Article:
Sydney in the dark to launch the global operation “Earth Hour”

The Sydney Opera House and the Harbor Bridge were plunged into darkness for an hour on Saturday for the launch of “Earth Hour”, a global ritual of light extinction intended to mobilize against climate change and safeguarding nature.

Shanghai Tower, Victoria Harbor in Hong Kong, Burj Khalifa Tower in Dubai, Red Square, Acropolis, Eiffel Tower, Egyptian Pyramids, St. Peter's Basilica, Big Ben, Christ of Rio, UN Headquarters in New York … d Countless sites, monuments and buildings in 180 countries are going after each other to extinguish their fires between 20:30 and 21:30 local, over time zones.

Organized by the WWF, this citizen mobilization, which also proposes to everyone to do the same thing, celebrates its 13th edition.

“We are the first generation to know that we are destroying the world, and we could be the last to be able to do something about it,” says the NGO. “We have the solutions, we just need to make our voices heard.”

Dermot O'Gorman, director of WWF in Australia, told AFP that the operation was “for hundreds of millions of people around the world to show that not only do we need urgent action on change. but also that we must protect our planet “.

Dozens of companies around the world have announced that they will join the movement.

In 2007, Sydney launched this unprecedented operation aimed at challenging the public authorities. Since then, the movement has taken place worldwide, while global warming is accentuated by greenhouse gases at record levels of emissions and concentration.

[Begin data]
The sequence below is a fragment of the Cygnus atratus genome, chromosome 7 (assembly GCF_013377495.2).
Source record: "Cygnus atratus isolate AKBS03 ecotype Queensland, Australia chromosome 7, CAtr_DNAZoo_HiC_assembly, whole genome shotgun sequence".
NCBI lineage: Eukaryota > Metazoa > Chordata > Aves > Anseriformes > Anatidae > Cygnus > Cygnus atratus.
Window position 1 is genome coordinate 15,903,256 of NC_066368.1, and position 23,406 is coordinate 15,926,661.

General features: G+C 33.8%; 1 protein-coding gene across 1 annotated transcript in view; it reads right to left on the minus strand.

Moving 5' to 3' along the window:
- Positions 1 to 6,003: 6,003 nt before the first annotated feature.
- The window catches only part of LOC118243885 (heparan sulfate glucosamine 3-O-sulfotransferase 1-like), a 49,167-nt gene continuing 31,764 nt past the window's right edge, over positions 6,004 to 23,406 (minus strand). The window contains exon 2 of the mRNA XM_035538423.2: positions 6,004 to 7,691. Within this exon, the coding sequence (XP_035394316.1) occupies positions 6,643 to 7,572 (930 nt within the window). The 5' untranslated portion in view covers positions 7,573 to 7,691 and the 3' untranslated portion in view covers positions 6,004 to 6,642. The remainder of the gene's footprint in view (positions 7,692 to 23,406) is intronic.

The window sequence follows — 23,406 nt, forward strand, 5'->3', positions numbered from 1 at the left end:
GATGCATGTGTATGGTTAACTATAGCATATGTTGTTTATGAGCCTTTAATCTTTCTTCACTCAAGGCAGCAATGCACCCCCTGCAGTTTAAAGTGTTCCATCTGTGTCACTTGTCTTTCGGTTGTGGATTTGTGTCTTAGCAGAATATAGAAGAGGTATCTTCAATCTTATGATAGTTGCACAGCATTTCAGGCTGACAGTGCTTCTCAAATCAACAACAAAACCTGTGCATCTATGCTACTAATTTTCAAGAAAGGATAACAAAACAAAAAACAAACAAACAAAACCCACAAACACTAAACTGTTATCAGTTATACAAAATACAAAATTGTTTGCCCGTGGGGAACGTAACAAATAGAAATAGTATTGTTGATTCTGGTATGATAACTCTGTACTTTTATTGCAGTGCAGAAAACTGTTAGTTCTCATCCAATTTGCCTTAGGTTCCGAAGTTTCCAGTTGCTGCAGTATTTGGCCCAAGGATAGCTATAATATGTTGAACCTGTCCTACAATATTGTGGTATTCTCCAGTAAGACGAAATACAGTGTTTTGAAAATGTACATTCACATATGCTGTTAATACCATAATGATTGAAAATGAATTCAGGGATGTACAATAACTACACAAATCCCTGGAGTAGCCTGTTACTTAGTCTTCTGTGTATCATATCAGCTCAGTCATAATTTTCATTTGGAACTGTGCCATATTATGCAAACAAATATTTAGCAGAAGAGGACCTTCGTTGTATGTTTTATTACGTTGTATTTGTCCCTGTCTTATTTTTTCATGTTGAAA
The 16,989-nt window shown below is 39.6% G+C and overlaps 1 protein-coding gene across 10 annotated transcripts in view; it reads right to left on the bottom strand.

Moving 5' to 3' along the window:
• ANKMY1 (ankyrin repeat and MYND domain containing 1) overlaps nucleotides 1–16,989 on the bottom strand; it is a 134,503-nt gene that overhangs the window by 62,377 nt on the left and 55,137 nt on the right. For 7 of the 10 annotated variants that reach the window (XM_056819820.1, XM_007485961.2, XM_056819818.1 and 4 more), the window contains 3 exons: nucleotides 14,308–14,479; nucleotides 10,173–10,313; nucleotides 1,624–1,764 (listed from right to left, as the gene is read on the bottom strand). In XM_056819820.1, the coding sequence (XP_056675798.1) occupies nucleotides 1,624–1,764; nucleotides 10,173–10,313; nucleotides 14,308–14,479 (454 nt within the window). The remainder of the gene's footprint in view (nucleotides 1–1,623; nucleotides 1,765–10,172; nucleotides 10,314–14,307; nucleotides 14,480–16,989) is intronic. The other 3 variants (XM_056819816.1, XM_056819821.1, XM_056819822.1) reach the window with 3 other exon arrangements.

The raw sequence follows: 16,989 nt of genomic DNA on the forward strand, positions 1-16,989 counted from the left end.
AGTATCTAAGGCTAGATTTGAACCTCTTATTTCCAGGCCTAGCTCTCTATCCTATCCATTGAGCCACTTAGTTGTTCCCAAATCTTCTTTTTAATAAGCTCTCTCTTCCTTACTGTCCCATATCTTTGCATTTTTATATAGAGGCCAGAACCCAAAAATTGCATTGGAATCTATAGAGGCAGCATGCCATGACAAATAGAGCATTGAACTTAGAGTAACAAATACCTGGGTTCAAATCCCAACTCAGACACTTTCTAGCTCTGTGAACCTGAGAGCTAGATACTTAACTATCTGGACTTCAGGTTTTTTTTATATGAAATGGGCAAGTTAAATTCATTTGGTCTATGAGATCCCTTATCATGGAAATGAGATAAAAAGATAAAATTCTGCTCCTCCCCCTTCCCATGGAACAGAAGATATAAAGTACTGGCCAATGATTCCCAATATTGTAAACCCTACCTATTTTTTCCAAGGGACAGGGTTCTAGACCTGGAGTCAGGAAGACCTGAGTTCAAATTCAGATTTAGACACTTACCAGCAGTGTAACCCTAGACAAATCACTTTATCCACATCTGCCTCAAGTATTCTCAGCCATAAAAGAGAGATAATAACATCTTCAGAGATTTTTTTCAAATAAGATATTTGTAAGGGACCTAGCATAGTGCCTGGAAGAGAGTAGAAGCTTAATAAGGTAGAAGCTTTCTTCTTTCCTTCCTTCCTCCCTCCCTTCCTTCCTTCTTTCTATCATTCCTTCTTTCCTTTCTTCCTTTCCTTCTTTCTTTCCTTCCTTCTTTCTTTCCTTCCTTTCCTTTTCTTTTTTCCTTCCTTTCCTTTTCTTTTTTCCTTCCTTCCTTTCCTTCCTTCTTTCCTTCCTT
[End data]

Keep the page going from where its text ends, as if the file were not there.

Last year, nearly 7,000 cities in 187 countries had extinguished their iconic buildings, from Singapore to Honolulu, via Sydney, Moscow, or Washington, according to organizers.

Several major events are coming up in 2020, including the UN Conference on Biodiversity in China and the Congress of the International Union for the Conservation of Nature (IUCN) in France.

According to the latest “Living Planet” report, published by the WWF in 2018, from 1970 to 2014, vertebrate populations – fish, birds, mammals, amphibians and reptiles – have fallen by 60% globally. An 89% decline in the tropics, South and Central America.

burs / amu / qan / alm / sg

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